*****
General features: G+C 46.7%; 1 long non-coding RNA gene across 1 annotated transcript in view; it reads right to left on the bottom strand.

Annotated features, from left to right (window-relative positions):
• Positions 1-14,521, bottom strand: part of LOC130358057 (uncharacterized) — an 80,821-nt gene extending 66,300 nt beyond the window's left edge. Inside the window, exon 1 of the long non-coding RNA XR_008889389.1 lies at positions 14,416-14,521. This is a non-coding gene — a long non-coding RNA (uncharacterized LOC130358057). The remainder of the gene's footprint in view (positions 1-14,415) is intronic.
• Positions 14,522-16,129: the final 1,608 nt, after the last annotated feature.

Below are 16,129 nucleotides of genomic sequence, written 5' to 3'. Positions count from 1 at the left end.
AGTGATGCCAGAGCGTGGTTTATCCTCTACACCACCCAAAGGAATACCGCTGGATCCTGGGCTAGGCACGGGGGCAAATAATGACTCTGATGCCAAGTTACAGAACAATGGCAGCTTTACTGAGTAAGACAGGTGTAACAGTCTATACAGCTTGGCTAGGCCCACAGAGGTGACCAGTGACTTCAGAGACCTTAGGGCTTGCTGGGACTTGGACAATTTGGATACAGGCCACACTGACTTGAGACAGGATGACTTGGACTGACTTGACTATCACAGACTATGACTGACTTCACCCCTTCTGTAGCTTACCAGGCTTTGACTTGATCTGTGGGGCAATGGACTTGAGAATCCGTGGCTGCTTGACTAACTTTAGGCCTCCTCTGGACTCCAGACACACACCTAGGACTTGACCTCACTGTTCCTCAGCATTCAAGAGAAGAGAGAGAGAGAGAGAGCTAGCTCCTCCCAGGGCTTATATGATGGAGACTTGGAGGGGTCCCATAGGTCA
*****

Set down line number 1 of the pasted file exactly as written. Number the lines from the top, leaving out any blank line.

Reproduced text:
General features: G+C 46.7%; 1 long non-coding RNA gene across 1 annotated transcript in view; it reads right to left on the bottom strand.